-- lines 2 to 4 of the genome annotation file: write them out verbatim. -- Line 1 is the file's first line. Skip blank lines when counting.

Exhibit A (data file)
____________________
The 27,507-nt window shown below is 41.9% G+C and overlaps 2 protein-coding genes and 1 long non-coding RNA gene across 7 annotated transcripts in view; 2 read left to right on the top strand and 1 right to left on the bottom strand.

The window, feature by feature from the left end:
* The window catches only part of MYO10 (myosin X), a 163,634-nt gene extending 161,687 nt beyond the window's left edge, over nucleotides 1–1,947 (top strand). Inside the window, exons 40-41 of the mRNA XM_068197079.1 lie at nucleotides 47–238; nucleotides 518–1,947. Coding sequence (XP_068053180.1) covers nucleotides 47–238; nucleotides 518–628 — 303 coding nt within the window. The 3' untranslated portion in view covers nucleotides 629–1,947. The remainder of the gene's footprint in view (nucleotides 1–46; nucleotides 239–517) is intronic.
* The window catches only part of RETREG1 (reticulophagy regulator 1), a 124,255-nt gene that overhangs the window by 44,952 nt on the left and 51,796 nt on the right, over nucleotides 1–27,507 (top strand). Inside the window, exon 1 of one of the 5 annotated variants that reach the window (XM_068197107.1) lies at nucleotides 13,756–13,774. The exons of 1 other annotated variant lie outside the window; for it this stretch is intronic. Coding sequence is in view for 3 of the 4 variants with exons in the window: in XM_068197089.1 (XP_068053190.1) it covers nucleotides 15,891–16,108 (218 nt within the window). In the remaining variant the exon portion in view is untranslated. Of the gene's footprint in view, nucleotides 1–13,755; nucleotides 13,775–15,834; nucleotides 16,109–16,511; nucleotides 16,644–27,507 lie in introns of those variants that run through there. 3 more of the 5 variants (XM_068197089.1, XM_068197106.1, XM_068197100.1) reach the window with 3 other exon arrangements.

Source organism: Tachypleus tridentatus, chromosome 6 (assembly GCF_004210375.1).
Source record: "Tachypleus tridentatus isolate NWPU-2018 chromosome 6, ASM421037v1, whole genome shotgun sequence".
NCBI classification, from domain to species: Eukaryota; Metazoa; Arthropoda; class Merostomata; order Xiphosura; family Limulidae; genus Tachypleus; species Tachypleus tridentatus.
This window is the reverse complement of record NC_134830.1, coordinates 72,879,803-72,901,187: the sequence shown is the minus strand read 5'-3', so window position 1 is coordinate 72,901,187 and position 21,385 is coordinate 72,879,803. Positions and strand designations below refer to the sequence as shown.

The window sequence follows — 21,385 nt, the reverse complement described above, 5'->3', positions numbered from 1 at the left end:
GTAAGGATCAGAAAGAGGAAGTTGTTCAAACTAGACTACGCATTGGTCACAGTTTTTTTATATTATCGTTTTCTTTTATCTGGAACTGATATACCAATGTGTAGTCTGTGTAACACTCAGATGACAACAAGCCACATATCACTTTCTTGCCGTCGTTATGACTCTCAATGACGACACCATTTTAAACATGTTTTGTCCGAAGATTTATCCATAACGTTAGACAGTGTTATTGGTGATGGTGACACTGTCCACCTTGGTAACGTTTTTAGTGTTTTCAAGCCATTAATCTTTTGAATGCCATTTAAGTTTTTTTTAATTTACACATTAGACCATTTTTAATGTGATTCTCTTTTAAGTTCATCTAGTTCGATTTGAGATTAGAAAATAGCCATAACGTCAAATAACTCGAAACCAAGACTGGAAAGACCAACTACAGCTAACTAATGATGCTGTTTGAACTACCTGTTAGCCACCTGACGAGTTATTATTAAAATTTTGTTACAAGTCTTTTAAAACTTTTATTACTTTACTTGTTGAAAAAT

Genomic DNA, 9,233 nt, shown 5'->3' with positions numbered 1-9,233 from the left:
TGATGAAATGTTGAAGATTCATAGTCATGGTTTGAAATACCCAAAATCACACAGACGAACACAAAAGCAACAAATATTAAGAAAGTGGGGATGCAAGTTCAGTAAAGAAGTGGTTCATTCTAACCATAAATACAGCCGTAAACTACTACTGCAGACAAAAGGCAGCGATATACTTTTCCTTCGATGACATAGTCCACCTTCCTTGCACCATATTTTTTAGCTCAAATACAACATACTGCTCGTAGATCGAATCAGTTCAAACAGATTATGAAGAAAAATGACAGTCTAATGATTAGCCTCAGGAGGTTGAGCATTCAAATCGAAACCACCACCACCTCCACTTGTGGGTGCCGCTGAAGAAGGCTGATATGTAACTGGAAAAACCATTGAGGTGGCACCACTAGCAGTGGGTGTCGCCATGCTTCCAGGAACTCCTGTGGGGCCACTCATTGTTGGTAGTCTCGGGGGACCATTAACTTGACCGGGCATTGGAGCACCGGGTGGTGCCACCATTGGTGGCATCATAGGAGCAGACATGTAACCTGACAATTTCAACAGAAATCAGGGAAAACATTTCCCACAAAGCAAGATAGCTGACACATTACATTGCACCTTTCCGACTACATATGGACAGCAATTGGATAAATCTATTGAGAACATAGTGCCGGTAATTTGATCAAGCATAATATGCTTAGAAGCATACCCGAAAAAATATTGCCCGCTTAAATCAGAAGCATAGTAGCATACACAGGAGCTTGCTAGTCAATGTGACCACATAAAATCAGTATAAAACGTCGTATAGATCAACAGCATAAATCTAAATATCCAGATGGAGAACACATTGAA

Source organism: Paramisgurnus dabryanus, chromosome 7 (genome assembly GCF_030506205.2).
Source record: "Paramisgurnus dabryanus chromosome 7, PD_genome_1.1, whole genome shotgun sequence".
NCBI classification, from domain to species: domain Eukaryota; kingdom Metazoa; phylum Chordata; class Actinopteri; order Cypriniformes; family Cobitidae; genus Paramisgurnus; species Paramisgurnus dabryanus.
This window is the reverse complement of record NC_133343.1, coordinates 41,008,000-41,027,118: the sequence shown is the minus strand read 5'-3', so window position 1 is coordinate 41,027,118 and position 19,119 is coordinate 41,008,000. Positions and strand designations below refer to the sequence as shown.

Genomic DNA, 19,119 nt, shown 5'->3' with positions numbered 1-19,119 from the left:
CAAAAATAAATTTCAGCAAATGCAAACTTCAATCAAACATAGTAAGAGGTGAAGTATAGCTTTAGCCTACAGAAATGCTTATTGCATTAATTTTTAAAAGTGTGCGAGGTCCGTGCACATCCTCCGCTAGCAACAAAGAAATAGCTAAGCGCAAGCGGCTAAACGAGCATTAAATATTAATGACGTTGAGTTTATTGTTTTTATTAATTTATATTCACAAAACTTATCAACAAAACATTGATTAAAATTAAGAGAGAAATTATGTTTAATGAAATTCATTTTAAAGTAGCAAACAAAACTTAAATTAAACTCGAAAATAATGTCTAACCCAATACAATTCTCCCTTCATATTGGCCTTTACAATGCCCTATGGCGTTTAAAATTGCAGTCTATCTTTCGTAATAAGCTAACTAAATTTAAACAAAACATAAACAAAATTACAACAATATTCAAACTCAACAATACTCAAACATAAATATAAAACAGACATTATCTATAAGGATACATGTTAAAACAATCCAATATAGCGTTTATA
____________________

The window, feature by feature from the left end:
* The window catches only part of MYO10 (myosin X), a 163,634-nt gene extending 161,687 nt beyond the window's left edge, over nucleotides 1–1,947 (top strand). Inside the window, exons 40-41 of the mRNA XM_068197079.1 lie at nucleotides 47–238; nucleotides 518–1,947. Coding sequence (XP_068053180.1) covers nucleotides 47–238; nucleotides 518–628 — 303 coding nt within the window. The 3' untranslated portion in view covers nucleotides 629–1,947. The remainder of the gene's footprint in view (nucleotides 1–46; nucleotides 239–517) is intronic.
* The window catches only part of RETREG1 (reticulophagy regulator 1), a 124,255-nt gene that overhangs the window by 44,952 nt on the left and 51,796 nt on the right, over nucleotides 1–27,507 (top strand). Inside the window, exon 1 of one of the 5 annotated variants that reach the window (XM_068197107.1) lies at nucleotides 13,756–13,774. The exons of 1 other annotated variant lie outside the window; for it this stretch is intronic. Coding sequence is in view for 3 of the 4 variants with exons in the window: in XM_068197089.1 (XP_068053190.1) it covers nucleotides 15,891–16,108 (218 nt within the window). In the remaining variant the exon portion in view is untranslated. Of the gene's footprint in view, nucleotides 1–13,755; nucleotides 13,775–15,834; nucleotides 16,109–16,511; nucleotides 16,644–27,507 lie in introns of those variants that run through there. 3 more of the 5 variants (XM_068197089.1, XM_068197106.1, XM_068197100.1) reach the window with 3 other exon arrangements.